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A Word to the Wise: Multilingual Means Multi-Dollars

A new industry research report states conclusively that for U.S., companies, multilingual e-commerce and business sites "are no longer optional."

In fact, e-businesses these days need to build a centralized palette of software to gain leverage, consistency and speed while letting local offices choose which components to implement and in which language, says the report from Forrester Research.

Successful companies will use in-country teams to customize applications to meet local needs, using translation to keep content ethnocentric, the report says.

"Since (an estimated) 50 percent of all online sales will be (made) outside the U.S. by 2004, building a multilingual site has become critical -- particularly to those companies serious about winning in the Internet economy," said Eric Schmitt, analyst at Forrester Research.

"When offered in multiple languages, customer service features like product data sheets and technical FAQs provide differentiation, build brand loyalty and cut support costs."

By 2003, Forrester predicts, a set of globalization software and services will emerge as Web-based localization ascends and legacy translation agencies diminish.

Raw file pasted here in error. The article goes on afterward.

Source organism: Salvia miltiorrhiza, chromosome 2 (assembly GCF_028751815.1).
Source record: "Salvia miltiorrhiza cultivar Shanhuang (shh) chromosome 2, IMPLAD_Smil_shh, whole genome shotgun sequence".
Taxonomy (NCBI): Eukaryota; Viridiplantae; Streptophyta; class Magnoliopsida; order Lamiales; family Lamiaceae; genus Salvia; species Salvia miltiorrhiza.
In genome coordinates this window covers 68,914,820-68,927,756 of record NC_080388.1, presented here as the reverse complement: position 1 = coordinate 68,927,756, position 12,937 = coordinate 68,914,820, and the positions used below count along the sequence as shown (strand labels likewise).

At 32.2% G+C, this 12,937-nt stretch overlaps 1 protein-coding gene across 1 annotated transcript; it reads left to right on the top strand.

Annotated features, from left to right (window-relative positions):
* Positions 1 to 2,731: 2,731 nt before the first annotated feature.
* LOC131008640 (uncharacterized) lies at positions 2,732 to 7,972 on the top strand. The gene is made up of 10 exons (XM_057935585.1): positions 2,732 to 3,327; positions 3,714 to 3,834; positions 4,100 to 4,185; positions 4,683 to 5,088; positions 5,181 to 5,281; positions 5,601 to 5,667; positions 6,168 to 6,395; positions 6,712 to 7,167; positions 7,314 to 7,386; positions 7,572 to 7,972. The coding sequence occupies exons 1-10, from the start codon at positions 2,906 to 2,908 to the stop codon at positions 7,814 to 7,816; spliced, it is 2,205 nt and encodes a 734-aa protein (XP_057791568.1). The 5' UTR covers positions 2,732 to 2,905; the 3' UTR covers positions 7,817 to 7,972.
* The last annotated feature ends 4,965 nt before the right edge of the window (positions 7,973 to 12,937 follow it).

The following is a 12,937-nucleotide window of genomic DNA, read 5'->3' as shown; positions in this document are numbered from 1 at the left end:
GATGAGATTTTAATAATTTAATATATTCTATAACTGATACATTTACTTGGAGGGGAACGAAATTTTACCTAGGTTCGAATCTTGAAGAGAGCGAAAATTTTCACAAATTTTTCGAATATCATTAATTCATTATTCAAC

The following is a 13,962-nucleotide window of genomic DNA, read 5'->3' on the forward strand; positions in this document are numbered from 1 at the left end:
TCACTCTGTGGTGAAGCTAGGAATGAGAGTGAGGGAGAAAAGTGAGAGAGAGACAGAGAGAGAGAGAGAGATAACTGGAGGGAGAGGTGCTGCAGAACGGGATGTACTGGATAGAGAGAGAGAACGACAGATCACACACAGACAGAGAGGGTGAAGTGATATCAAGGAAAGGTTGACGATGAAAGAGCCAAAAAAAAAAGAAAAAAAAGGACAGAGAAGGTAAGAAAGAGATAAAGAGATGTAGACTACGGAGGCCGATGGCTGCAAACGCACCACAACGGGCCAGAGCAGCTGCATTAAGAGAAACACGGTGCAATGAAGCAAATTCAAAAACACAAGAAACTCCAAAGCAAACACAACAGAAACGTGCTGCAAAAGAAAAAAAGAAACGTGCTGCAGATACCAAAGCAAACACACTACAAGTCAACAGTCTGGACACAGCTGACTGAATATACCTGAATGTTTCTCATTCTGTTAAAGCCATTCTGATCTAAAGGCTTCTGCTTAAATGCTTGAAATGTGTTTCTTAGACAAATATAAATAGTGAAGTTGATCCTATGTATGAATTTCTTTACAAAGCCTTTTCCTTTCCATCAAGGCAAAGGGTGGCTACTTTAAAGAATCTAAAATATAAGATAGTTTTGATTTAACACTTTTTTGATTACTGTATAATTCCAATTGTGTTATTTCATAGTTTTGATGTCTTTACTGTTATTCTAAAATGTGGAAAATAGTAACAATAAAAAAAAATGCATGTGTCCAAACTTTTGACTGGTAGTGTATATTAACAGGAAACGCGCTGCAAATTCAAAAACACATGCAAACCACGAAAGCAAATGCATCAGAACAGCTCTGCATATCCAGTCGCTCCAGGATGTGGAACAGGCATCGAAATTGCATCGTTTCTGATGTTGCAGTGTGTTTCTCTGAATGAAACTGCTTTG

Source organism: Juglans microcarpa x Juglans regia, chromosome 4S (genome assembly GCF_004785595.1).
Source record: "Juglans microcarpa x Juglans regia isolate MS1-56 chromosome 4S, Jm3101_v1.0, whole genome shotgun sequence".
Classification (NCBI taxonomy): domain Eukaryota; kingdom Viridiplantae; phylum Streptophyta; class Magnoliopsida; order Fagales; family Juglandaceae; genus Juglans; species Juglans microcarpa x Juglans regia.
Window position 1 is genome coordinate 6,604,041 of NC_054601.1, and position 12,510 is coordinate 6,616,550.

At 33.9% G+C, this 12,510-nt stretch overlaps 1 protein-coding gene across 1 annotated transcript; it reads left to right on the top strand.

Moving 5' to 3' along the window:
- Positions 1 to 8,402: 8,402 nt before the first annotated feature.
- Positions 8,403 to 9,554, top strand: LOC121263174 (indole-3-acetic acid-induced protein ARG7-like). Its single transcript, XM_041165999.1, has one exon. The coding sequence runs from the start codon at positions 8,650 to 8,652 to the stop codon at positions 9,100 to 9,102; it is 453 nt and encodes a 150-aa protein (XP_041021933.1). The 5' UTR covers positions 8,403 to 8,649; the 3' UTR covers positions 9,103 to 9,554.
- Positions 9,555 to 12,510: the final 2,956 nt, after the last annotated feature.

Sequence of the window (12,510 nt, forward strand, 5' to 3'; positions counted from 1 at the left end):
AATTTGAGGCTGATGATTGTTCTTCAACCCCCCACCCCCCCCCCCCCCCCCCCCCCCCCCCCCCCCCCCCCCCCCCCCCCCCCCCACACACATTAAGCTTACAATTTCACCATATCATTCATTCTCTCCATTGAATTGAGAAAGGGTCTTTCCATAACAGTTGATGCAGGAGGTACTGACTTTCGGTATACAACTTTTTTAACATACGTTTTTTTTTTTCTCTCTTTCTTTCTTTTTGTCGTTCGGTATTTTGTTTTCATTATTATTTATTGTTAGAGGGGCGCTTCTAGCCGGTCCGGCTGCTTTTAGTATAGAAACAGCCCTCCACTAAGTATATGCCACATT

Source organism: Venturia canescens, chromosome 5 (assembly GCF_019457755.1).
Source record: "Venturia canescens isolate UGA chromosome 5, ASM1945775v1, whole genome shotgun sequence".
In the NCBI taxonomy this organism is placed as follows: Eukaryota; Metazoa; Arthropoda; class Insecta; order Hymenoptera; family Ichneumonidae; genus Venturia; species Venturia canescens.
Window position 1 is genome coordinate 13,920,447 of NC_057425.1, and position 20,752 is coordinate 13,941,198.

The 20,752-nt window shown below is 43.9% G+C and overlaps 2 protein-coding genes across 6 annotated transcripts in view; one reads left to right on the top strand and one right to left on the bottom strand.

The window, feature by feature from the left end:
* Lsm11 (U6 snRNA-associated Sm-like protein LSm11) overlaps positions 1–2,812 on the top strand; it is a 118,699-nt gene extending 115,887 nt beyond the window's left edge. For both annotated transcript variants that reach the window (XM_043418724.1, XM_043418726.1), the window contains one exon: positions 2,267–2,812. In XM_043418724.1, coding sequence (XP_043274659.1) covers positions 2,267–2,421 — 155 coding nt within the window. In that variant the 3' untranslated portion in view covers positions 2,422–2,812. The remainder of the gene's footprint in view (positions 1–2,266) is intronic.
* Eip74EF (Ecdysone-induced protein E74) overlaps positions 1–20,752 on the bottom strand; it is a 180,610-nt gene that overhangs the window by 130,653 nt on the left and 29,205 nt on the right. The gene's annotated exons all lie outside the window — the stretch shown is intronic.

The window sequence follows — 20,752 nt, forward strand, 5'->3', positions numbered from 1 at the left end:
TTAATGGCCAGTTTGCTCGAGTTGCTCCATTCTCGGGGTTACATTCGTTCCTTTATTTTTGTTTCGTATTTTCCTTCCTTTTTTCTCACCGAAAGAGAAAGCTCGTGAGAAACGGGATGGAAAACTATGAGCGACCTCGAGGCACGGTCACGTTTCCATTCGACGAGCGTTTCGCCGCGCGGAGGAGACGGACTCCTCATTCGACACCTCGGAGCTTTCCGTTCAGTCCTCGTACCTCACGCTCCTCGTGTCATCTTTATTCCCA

To implement multilingual sites, Forrester believes companies should design a global site infrastructure, including a set of applications that can be customized for any language or country. A core set of software will provide a global, corporatewide foundation for all sites in any language.

Applications will be centrally managed, belonging to a single global technology team. Firms will enhance these software palettes with interactive applications that support multiple tax and payment frameworks and are anchored by a worldwide publishing system.

The next step in building global site infrastructure involves localized application modules that enable firms to implement applications in a new language or locale, Forrester said. Modules will contain locale-specific information needed to give applications a native look and feel, and they will also make it possible for local Web teams to administer the software.

"For help building multilingual sites, firms will look for strategy and integration services but shouldn't neglect help from globalization specialists," Schmitt said. "These specialists will enable firms to make their e-commerce systems international, as well as prepare applications for deployment in new markets."

For the report, "The Multilingual Site Blueprint," Forrester interviewed 27 U.S.-based multilingual-site owners.